New Canaan’s highest elected official last week indicated that the town is eyeing properties north of the Locust Avenue Lot as part of its effort to increase the number of parking spaces there.
Though plans to deck Locust have been scuttled in favor of a project at the Lumberyard Lot, First Selectman Kevin Moynihan said the town remains interested in creating more parking at the 155-space Locust Lot.
“If you are not going to go up, you go laterally,” Moynihan said Thursday during a media briefing at Town Hall.
He continued: “It is pretty obvious over there, there are properties that are” right for razing.
“They are blighted properties,” Moynihan said. “They are 100-year-old buildings.”
The first selectman mentioned Husted Lane though he declined to get into more specifics.
“There are obviously opportunities around and there are only two directions to go, north or east,” Moynihan said. “I’m not going to be more detailed than that.”
Husted Lane is a short dead-end road of eight residential structures—most of them multi-family dwellings—that runs off of the east side of Heritage Hill Road, curling in behind the back of Locust Avenue Lot.
It isn’t clear just which parcels on Husted could be in play. Three of the properties appear to be owned by the same local man, tax records show. Two years ago, Thomas Sanseverino purchased two of adjacent multi-family buildings there for a combined $1.9 million.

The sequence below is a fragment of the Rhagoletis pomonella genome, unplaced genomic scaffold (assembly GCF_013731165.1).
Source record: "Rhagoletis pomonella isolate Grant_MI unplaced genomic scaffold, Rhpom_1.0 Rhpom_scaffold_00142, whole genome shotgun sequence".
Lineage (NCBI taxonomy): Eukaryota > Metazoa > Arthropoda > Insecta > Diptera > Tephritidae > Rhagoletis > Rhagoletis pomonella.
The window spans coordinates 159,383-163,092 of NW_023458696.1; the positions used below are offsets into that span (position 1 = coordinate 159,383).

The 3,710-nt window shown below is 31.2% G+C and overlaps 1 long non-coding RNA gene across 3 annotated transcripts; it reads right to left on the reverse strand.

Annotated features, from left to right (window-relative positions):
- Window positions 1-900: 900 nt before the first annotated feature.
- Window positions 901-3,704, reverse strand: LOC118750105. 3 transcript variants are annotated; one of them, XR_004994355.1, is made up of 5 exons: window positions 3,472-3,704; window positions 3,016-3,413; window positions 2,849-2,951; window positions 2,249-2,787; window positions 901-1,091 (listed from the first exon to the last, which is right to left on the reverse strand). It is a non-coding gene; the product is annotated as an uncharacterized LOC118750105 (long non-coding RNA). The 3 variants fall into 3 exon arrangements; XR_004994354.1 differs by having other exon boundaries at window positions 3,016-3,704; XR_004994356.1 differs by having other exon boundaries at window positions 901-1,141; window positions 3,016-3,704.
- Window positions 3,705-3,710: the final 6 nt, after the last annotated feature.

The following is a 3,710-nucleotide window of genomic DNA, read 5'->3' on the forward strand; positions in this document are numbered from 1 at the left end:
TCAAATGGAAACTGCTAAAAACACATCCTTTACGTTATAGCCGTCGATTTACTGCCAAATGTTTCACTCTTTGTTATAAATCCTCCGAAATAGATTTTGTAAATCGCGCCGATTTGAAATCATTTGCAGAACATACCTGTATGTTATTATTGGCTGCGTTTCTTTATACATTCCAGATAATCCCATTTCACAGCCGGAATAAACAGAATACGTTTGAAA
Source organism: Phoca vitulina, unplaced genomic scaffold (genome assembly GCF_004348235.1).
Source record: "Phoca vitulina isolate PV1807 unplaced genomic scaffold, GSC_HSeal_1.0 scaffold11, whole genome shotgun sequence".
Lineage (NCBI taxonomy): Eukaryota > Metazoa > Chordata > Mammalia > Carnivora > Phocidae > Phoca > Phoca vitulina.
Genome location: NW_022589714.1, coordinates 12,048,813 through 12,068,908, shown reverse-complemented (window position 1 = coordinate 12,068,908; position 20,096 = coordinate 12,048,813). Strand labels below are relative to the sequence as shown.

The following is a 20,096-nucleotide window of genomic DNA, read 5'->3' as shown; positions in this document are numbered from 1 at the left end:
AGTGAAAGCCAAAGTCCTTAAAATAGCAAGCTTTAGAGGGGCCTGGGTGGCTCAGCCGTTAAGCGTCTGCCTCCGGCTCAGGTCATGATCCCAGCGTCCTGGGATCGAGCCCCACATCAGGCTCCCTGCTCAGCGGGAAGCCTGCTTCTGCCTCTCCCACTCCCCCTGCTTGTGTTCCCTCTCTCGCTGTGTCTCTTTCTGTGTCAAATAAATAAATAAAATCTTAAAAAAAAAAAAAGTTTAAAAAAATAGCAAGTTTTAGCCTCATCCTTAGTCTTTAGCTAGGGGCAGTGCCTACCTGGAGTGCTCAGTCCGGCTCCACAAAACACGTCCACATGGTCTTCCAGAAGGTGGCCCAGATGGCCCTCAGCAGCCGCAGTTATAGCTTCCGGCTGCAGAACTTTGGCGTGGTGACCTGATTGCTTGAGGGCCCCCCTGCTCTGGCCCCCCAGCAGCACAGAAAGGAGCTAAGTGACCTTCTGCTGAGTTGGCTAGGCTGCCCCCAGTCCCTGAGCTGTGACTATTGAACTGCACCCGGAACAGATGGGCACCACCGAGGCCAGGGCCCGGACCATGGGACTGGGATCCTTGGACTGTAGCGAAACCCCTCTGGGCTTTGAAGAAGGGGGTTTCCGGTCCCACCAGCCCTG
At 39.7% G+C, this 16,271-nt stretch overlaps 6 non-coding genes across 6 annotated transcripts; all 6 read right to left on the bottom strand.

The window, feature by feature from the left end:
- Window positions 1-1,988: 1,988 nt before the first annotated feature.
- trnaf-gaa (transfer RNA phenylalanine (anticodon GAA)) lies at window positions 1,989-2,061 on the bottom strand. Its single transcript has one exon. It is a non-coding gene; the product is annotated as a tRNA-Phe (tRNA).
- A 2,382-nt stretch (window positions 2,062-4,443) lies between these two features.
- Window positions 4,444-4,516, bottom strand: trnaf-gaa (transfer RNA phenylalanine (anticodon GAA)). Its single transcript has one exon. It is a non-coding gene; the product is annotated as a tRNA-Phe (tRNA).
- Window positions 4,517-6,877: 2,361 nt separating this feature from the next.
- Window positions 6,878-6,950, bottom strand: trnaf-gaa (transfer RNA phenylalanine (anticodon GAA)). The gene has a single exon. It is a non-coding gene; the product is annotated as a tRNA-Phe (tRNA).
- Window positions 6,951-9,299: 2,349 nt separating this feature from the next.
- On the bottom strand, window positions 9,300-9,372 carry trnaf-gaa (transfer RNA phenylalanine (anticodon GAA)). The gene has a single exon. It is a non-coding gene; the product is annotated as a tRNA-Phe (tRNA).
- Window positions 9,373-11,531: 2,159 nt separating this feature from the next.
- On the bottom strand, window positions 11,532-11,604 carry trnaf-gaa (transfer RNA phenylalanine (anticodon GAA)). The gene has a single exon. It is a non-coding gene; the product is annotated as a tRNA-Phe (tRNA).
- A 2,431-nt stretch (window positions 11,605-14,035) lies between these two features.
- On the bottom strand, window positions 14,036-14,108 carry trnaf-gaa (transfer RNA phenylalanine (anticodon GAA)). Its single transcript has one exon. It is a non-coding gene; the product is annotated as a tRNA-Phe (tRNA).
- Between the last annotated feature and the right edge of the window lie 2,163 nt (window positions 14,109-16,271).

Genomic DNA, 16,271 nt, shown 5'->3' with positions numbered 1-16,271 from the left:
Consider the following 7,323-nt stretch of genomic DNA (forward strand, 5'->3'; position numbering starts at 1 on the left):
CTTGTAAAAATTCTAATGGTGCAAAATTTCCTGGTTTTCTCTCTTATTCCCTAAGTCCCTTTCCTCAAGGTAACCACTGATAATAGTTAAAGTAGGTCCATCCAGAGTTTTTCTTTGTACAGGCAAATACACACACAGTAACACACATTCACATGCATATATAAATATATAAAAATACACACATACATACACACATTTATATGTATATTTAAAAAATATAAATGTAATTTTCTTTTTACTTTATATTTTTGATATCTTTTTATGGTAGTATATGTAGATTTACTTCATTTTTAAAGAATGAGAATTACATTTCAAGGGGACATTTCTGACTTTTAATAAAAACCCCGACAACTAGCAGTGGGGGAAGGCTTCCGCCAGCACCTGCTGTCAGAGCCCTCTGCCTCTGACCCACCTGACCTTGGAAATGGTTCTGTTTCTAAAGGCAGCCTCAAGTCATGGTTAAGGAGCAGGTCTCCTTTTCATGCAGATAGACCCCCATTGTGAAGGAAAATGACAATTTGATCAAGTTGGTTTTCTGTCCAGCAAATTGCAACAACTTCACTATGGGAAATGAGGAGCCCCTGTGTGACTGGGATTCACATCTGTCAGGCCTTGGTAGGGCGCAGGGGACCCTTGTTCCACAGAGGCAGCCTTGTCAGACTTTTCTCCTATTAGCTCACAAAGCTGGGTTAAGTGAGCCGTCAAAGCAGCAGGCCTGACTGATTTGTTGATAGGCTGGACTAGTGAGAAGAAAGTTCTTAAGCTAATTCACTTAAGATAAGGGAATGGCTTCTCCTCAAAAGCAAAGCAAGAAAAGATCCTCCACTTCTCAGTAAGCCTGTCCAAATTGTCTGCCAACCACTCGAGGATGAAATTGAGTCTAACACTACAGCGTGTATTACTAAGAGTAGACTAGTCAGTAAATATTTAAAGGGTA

The new Post Office sits directly east of the Locust Avenue lot, and a mixed-use development that includes new townhouses recently was approved for the former Bank of America building on the corner beyond that. A few other residential properties with Forest Street addresses also are east of the Locust Lot, toward the rear.
The Board of Selectmen’s proposed capital budget for next year includes a $250,000 line item in the Department of Public Works for “parking expansion” (see page 46 here).
Moynihan said the town is “working on three different” potential projects now, at the Lumberyard, Locust and Talmadge Hill Lots. The Board of Selectmen last month approved a contract with New York City-based engineering firm for “design concepts” of a new parking structure at Lumberyard. It isn’t clear what steps the town is taking to expand parking at the Talmadge Hill Lot, though officials at a recent Parking Commission meeting mentioned that the first selectman had been eyeing a residential property near there for acquisition. Moynihan has declined to comment on it.